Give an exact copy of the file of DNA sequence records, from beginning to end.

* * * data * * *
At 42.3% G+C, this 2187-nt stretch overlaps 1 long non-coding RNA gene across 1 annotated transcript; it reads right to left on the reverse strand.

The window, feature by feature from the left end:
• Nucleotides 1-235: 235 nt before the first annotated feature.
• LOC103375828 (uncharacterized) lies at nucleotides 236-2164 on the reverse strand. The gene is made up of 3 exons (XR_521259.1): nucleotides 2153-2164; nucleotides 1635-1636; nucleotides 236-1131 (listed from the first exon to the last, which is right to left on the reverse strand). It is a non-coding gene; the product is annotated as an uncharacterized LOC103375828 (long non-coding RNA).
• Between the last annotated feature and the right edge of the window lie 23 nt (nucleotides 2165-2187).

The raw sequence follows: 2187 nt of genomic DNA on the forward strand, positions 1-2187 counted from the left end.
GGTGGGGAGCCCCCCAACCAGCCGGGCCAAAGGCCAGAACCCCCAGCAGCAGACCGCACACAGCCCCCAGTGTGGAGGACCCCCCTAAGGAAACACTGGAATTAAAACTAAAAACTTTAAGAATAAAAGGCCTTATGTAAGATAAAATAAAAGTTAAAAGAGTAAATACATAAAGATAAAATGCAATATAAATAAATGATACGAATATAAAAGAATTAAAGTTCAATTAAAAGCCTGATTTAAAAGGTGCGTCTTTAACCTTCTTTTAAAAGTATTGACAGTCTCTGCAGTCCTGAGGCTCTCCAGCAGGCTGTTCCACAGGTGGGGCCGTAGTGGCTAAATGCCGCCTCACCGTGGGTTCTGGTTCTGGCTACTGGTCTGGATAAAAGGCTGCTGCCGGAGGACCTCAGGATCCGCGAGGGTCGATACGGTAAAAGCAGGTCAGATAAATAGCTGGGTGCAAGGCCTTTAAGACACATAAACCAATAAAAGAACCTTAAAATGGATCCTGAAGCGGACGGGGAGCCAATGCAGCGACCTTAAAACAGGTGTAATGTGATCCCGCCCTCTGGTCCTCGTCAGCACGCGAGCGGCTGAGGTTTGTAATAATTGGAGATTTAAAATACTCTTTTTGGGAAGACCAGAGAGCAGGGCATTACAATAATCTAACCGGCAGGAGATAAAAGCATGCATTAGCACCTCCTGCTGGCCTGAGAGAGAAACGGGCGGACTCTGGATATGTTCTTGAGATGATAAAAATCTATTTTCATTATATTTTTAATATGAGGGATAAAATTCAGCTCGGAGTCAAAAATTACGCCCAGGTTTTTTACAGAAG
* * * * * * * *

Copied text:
At 42.3% G+C, this 2187-nt stretch overlaps 1 long non-coding RNA gene across 1 annotated transcript; it reads right to left on the reverse strand.

The window, feature by feature from the left end:
• Nucleotides 1-235: 235 nt before the first annotated feature.
• LOC103375828 (uncharacterized) lies at nucleotides 236-2164 on the reverse strand. The gene is made up of 3 exons (XR_521259.1): nucleotides 2153-2164; nucleotides 1635-1636; nucleotides 236-1131 (listed from the first exon to the last, which is right to left on the reverse strand). It is a non-coding gene; the product is annotated as an uncharacterized LOC103375828 (long non-coding RNA).
• Between the last annotated feature and the right edge of the window lie 23 nt (nucleotides 2165-2187).

The raw sequence follows: 2187 nt of genomic DNA on the forward strand, positions 1-2187 counted from the left end.
GGTGGGGAGCCCCCCAACCAGCCGGGCCAAAGGCCAGAACCCCCAGCAGCAGACCGCACACAGCCCCCAGTGTGGAGGACCCCCCTAAGGAAACACTGGAATTAAAACTAAAAACTTTAAGAATAAAAGGCCTTATGTAAGATAAAATAAAAGTTAAAAGAGTAAATACATAAAGATAAAATGCAATATAAATAAATGATACGAATATAAAAGAATTAAAGTTCAATTAAAAGCCTGATTTAAAAGGTGCGTCTTTAACCTTCTTTTAAAAGTATTGACAGTCTCTGCAGTCCTGAGGCTCTCCAGCAGGCTGTTCCACAGGTGGGGCCGTAGTGGCTAAATGCCGCCTCACCGTGGGTTCTGGTTCTGGCTACTGGTCTGGATAAAAGGCTGCTGCCGGAGGACCTCAGGATCCGCGAGGGTCGATACGGTAAAAGCAGGTCAGATAAATAGCTGGGTGCAAGGCCTTTAAGACACATAAACCAATAAAAGAACCTTAAAATGGATCCTGAAGCGGACGGGGAGCCAATGCAGCGACCTTAAAACAGGTGTAATGTGATCCCGCCCTCTGGTCCTCGTCAGCACGCGAGCGGCTGAGGTTTGTAATAATTGGAGATTTAAAATACTCTTTTTGGGAAGACCAGAGAGCAGGGCATTACAATAATCTAACCGGCAGGAGATAAAAGCATGCATTAGCACCTCCTGCTGGCCTGAGAGAGAAACGGGCGGACTCTGGATATGTTCTTGAGATGATAAAAATCTATTTTCATTATATTTTTAATATGAGGGATAAAATTCAGCTCGGAGTCAAAAATTACGCCCAGGTTTTTTACAGAAG